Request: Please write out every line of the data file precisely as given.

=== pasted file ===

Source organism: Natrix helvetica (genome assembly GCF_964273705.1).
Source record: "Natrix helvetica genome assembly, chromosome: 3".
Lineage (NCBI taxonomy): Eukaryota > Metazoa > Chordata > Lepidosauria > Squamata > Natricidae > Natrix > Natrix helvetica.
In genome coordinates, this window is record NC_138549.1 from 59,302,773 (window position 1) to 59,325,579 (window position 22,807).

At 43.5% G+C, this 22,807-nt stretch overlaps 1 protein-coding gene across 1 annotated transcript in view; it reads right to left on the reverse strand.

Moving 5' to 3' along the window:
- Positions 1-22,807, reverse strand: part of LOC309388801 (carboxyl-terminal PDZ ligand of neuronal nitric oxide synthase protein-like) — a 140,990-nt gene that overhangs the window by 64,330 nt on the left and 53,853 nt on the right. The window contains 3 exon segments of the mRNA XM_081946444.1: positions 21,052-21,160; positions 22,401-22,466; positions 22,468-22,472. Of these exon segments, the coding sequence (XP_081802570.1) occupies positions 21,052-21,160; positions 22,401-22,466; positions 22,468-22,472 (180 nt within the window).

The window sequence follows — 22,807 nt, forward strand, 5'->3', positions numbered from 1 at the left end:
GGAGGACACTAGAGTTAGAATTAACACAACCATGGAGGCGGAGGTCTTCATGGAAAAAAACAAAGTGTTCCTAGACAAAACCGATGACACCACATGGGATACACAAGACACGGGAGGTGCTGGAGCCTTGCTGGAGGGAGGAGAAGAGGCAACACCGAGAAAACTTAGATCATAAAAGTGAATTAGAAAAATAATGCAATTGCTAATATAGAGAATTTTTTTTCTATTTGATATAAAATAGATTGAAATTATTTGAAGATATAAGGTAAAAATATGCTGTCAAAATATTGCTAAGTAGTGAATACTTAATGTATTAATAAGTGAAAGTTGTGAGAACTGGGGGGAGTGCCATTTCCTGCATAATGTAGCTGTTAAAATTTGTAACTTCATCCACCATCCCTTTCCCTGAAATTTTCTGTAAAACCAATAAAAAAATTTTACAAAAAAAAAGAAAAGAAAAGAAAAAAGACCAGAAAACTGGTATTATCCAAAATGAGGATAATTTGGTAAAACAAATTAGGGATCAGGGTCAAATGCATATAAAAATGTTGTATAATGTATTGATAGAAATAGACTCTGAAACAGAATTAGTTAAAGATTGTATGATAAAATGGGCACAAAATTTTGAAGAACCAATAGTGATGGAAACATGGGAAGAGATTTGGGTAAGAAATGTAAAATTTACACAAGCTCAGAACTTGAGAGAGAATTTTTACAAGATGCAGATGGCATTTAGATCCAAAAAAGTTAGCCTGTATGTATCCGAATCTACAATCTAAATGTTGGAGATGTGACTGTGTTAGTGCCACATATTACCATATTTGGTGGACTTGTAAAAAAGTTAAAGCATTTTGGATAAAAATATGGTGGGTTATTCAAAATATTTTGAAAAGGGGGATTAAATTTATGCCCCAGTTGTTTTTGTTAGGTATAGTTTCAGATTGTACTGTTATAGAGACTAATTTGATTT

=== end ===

Source organism: Natrix helvetica (genome assembly GCF_964273705.1).
Source record: "Natrix helvetica genome assembly, chromosome: 3".
Lineage (NCBI taxonomy): Eukaryota > Metazoa > Chordata > Lepidosauria > Squamata > Natricidae > Natrix > Natrix helvetica.
In genome coordinates, this window is record NC_138549.1 from 59,302,773 (window position 1) to 59,325,579 (window position 22,807).

At 43.5% G+C, this 22,807-nt stretch overlaps 1 protein-coding gene across 1 annotated transcript in view; it reads right to left on the reverse strand.

Moving 5' to 3' along the window:
- Positions 1-22,807, reverse strand: part of LOC309388801 (carboxyl-terminal PDZ ligand of neuronal nitric oxide synthase protein-like) — a 140,990-nt gene that overhangs the window by 64,330 nt on the left and 53,853 nt on the right. The window contains 3 exon segments of the mRNA XM_081946444.1: positions 21,052-21,160; positions 22,401-22,466; positions 22,468-22,472. Of these exon segments, the coding sequence (XP_081802570.1) occupies positions 21,052-21,160; positions 22,401-22,466; positions 22,468-22,472 (180 nt within the window).

The window sequence follows — 22,807 nt, forward strand, 5'->3', positions numbered from 1 at the left end:
GGAGGACACTAGAGTTAGAATTAACACAACCATGGAGGCGGAGGTCTTCATGGAAAAAAACAAAGTGTTCCTAGACAAAACCGATGACACCACATGGGATACACAAGACACGGGAGGTGCTGGAGCCTTGCTGGAGGGAGGAGAAGAGGCAACACCGAGAAAACTTAGATCATAAAAGTGAATTAGAAAAATAATGCAATTGCTAATATAGAGAATTTTTTTTCTATTTGATATAAAATAGATTGAAATTATTTGAAGATATAAGGTAAAAATATGCTGTCAAAATATTGCTAAGTAGTGAATACTTAATGTATTAATAAGTGAAAGTTGTGAGAACTGGGGGGAGTGCCATTTCCTGCATAATGTAGCTGTTAAAATTTGTAACTTCATCCACCATCCCTTTCCCTGAAATTTTCTGTAAAACCAATAAAAAAATTTTACAAAAAAAAAGAAAAGAAAAGAAAAAAGACCAGAAAACTGGTATTATCCAAAATGAGGATAATTTGGTAAAACAAATTAGGGATCAGGGTCAAATGCATATAAAAATGTTGTATAATGTATTGATAGAAATAGACTCTGAAACAGAATTAGTTAAAGATTGTATGATAAAATGGGCACAAAATTTTGAAGAACCAATAGTGATGGAAACATGGGAAGAGATTTGGGTAAGAAATGTAAAATTTACACAAGCTCAGAACTTGAGAGAGAATTTTTACAAGATGCAGATGGCATTTAGATCCAAAAAAGTTAGCCTGTATGTATCCGAATCTACAATCTAAATGTTGGAGATGTGACTGTGTTAGTGCCACATATTACCATATTTGGTGGACTTGTAAAAAAGTTAAAGCATTTTGGATAAAAATATGGTGGGTTATTCAAAATATTTTGAAAAGGGGGATTAAATTTATGCCCCAGTTGTTTTTGTTAGGTATAGTTTCAGATTGTACTGTTATAGAGACTAATTTGATTT